Androids Dream of Electronic Freedom, a poem by Walidah Imarisha written in response to the original Blade Runner movie.
Writer/activist/educator/poet Walidah Imarisha delivered the opening keynote address at The Liberated Archive: A Forum for Envisioning and Implementing a Community-Based Approach to Archives at ARCHIVES 2017 in Portland, OR. Imarisha discussed the role of a community archives in telling community stories—and making sure that all stories are told.
You can listen to the keynote as an audio file (and download it) here:
The Oregonian included Walidah Imarisha's book Angels with Dirty Faces: Three Stories of Crime, Prison, and Redemption in their summer reading list.
Activist, historian, educator, writer, humanities scholar: Portland’s Walidah Imarisha defies easy categorization, and so does her book “Angels With Dirty Faces: Three Stories of Crime, Prison, and Redemption,” which won the Oregon Book Awards’ 2017 Sarah Winnemucca Award for Creative Nonfiction. It’s a must-read for anyone concerned about how readily we put our fellow Americans, particularly young black male Americans, behind bars. “America used to make cars. Now we make prisoners,” Imarisha writes in this compelling blend of personal narrative and reportage. She said by email, “I hope the book unsettles, in a way that allows for a questioning of what we think we know, and asking of questions with no easy answers.”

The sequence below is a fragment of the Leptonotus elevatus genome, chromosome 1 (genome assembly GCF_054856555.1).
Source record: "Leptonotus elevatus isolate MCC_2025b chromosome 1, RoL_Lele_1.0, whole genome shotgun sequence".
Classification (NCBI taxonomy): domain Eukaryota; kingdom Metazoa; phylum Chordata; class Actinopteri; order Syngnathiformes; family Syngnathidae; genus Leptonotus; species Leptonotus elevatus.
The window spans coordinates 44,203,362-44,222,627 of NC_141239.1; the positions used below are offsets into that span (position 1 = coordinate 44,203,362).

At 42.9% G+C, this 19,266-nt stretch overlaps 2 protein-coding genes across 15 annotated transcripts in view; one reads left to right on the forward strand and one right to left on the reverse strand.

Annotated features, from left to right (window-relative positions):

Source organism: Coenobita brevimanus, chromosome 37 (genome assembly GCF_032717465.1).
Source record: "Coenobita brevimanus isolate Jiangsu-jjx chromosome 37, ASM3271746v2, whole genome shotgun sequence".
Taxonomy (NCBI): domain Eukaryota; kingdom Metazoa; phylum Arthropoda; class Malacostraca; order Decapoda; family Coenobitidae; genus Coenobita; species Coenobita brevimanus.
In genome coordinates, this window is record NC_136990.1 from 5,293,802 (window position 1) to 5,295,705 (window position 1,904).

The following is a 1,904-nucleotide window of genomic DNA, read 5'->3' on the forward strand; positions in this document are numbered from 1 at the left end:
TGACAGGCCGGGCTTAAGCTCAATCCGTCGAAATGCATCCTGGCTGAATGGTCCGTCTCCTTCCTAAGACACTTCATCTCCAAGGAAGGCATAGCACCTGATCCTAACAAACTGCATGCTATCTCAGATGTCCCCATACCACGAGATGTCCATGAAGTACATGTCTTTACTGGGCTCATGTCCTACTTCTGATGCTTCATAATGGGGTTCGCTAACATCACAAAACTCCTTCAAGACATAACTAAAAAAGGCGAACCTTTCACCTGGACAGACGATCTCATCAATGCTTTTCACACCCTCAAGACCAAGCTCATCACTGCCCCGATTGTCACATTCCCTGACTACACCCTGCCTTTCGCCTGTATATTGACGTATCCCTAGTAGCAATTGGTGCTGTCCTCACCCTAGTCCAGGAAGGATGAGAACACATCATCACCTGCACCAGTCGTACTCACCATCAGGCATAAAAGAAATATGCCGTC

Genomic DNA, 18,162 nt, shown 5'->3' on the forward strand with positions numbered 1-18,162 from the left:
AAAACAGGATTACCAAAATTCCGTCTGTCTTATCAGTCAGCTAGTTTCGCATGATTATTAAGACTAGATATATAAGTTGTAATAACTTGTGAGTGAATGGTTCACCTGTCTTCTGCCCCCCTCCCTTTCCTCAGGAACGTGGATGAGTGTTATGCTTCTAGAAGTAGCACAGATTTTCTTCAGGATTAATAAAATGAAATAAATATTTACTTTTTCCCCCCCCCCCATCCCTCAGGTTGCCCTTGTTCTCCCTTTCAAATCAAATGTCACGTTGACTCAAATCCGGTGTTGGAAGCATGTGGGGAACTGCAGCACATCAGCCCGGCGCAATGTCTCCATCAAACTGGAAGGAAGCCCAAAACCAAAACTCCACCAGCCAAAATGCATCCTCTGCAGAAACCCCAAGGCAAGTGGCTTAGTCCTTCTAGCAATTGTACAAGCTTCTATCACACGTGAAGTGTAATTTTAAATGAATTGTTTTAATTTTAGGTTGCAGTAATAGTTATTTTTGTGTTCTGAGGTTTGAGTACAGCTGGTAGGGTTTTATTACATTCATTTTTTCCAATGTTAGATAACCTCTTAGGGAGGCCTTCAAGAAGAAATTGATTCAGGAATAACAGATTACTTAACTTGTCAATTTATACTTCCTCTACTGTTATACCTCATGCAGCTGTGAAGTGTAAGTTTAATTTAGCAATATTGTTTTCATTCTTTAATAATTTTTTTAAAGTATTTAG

Last night Walidah Imarisha won the Oregon Book Award creative nonfiction award for her book Angels with Dirty Faces.
This is her acceptance speech:
Thank you very much for this award.
Angels with Dirty Faces tells the story of three people: Jimmy Mac, my adopted brother Kakamia, and myself. I am here tonight, obviously, dressed up with all of you, accepting this award. Unfortunately, Jimmy Mac died in prison, far from his family. And Kakamia currently sits in a prison cell, with only the bunk and the bars he has known for 27 years. Since he was 16 years old. And tomorrow morning at 8:30 am, he will go before a parole board, and these people will decide whether or not this brilliant talented sweet hilarious human being gets to walk through those gates, or if he will spend years more entombed. Buried alive.
But then I think of the protest sign I have seen at rallies around the world: “They tried to bury us. They didn’t know we were seeds.”
This book exists only because of the resilience and determination of those behind prison walls, of those rebellious seeds who survived in the most hostile of soil and against all odds, took root. And like sunflowers, they always turn their faces towards the sun, towards the light of hope.
So I appreciate and am honored by this award, and I know it’s not really mine -- because this book would not exist, I would not exist as I am, this struggle for justice would not exist as it is, without prisoners. Without those who breathe light brighter than a thousand suns from the midnight of their prison cells.
So thank you, Mumia Abu-Jamal, Sundiata Acoli, and all our other political prisoners (we gotta free em all). Thank you to all incarcerated organizers and visionaries I’ve had the honor of knowing, and all those holding what a world beyond prisons and punishment, what a world truly rooted in justice and healing, could look like.
I hope that this book helps to spread their radiant light just a little bit further.